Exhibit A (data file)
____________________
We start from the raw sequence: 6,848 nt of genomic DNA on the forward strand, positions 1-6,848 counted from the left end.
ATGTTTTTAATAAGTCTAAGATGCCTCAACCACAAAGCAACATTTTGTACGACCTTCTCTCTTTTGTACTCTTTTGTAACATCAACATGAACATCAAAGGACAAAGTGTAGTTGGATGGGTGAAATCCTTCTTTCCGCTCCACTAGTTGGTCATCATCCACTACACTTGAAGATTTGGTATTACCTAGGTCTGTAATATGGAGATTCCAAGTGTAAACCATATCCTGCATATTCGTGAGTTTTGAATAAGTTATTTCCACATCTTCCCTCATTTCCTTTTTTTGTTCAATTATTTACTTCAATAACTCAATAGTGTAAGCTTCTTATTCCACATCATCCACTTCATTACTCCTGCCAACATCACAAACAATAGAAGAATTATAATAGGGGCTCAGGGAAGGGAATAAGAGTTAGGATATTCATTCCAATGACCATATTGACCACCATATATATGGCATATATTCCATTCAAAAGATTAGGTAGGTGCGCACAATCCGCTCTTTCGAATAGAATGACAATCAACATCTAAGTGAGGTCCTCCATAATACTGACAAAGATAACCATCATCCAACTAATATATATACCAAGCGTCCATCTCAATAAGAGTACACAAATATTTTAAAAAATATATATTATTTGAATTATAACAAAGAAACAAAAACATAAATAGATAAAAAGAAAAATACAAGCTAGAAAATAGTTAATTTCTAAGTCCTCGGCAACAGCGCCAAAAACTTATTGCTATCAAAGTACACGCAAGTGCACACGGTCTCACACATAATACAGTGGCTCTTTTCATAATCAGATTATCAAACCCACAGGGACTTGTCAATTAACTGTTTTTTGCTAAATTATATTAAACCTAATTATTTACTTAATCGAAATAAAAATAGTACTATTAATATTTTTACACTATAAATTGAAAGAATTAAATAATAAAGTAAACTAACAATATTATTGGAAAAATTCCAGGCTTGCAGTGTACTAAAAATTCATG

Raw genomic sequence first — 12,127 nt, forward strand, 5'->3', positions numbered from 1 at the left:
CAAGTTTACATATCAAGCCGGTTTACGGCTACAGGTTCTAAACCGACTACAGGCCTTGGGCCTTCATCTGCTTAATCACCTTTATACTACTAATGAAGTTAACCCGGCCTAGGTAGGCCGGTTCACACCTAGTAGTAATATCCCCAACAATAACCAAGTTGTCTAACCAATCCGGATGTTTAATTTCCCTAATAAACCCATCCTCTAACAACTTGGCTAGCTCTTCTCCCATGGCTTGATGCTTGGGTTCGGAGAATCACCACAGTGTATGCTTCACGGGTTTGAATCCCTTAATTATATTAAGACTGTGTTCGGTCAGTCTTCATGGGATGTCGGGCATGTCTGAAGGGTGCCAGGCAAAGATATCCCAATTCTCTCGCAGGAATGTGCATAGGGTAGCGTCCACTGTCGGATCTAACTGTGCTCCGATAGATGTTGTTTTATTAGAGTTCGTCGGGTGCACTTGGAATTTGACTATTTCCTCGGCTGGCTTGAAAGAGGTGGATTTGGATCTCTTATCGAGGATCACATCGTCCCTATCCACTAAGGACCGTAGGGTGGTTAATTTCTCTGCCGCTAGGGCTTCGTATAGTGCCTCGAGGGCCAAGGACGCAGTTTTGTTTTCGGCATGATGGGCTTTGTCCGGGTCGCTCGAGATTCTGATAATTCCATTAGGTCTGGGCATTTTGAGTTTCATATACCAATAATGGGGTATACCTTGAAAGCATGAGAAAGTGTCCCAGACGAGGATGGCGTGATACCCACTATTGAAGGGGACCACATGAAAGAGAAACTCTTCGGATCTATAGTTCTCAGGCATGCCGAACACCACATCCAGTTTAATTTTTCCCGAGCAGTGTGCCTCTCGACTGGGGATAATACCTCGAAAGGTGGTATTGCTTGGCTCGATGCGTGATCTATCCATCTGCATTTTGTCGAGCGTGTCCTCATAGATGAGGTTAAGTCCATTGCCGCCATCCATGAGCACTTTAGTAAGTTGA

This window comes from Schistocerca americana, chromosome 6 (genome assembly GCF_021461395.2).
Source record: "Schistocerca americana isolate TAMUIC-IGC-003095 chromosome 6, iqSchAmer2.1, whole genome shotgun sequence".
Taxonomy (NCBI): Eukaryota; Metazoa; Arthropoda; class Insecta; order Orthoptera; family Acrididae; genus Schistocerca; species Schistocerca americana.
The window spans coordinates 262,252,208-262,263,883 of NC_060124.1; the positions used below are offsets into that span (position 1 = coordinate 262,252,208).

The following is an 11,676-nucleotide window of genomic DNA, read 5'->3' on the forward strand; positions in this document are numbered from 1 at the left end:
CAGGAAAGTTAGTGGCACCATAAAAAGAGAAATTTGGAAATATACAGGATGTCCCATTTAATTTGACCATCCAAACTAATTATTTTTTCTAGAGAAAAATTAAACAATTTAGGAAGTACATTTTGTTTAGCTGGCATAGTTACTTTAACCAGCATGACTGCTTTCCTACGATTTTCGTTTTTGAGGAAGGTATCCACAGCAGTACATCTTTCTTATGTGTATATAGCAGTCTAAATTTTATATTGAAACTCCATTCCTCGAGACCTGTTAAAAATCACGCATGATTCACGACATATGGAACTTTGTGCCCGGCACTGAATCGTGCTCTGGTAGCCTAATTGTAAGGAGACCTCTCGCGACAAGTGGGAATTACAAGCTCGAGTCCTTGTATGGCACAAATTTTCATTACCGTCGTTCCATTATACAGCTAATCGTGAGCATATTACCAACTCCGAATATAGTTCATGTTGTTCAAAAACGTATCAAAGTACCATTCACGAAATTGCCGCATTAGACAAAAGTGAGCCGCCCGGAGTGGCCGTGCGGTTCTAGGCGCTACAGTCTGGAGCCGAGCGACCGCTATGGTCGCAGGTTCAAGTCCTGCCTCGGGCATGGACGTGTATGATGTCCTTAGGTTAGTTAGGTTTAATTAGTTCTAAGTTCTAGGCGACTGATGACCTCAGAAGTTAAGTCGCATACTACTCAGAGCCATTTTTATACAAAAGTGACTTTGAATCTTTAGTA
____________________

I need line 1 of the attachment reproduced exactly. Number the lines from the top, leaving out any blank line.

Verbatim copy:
We start from the raw sequence: 6,848 nt of genomic DNA on the forward strand, positions 1-6,848 counted from the left end.